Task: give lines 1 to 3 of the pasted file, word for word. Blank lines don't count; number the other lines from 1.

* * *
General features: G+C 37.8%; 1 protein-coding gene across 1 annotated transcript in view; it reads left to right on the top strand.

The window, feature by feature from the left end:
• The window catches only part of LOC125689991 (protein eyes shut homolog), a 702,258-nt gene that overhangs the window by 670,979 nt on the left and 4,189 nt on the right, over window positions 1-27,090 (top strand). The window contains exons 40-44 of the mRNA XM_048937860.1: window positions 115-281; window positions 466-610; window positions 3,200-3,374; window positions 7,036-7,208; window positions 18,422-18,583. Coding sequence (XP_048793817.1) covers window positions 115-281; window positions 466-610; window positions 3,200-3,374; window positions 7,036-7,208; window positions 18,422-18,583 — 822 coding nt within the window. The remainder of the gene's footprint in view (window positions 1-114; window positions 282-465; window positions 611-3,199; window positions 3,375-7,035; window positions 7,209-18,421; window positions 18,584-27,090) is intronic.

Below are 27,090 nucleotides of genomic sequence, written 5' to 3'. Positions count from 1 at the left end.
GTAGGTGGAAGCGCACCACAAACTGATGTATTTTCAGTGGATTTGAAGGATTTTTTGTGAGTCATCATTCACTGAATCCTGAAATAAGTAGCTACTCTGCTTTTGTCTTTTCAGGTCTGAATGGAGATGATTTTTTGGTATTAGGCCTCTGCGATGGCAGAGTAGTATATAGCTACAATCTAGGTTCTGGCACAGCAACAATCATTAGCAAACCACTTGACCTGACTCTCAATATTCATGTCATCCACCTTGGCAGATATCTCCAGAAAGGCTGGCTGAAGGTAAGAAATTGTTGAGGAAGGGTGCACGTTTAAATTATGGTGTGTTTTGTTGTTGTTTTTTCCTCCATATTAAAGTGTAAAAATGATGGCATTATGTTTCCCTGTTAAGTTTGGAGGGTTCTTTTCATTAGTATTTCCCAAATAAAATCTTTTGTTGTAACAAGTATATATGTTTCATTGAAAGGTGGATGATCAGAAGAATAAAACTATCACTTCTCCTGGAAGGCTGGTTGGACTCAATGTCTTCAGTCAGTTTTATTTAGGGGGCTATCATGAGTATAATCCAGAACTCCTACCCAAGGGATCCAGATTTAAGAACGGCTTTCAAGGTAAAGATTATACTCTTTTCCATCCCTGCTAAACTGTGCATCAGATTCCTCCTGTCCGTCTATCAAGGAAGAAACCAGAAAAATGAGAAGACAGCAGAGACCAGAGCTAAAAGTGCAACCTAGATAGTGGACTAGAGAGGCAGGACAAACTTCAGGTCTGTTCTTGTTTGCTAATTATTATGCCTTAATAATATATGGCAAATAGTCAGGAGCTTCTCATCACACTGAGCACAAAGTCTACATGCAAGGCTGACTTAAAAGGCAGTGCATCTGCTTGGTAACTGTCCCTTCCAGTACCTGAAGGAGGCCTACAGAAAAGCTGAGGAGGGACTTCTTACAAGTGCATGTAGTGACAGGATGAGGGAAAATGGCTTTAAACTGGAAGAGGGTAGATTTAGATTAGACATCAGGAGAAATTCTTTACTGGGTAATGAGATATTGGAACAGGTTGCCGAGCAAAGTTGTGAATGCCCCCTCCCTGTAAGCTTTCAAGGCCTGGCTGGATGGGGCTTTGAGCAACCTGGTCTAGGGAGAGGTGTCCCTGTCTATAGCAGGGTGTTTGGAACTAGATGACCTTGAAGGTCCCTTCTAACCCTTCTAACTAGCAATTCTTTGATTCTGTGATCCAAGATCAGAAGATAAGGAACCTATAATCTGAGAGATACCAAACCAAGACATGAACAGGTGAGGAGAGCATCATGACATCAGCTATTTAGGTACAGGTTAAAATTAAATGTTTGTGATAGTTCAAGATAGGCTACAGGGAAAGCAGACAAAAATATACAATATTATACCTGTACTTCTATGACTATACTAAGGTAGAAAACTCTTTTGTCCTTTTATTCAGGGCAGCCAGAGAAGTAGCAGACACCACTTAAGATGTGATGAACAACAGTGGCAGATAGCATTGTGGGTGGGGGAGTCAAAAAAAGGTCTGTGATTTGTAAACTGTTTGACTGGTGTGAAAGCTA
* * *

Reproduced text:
General features: G+C 37.8%; 1 protein-coding gene across 1 annotated transcript in view; it reads left to right on the top strand.

The window, feature by feature from the left end:
• The window catches only part of LOC125689991 (protein eyes shut homolog), a 702,258-nt gene that overhangs the window by 670,979 nt on the left and 4,189 nt on the right, over window positions 1-27,090 (top strand). The window contains exons 40-44 of the mRNA XM_048937860.1: window positions 115-281; window positions 466-610; window positions 3,200-3,374; window positions 7,036-7,208; window positions 18,422-18,583. Coding sequence (XP_048793817.1) covers window positions 115-281; window positions 466-610; window positions 3,200-3,374; window positions 7,036-7,208; window positions 18,422-18,583 — 822 coding nt within the window. The remainder of the gene's footprint in view (window positions 1-114; window positions 282-465; window positions 611-3,199; window positions 3,375-7,035; window positions 7,209-18,421; window positions 18,584-27,090) is intronic.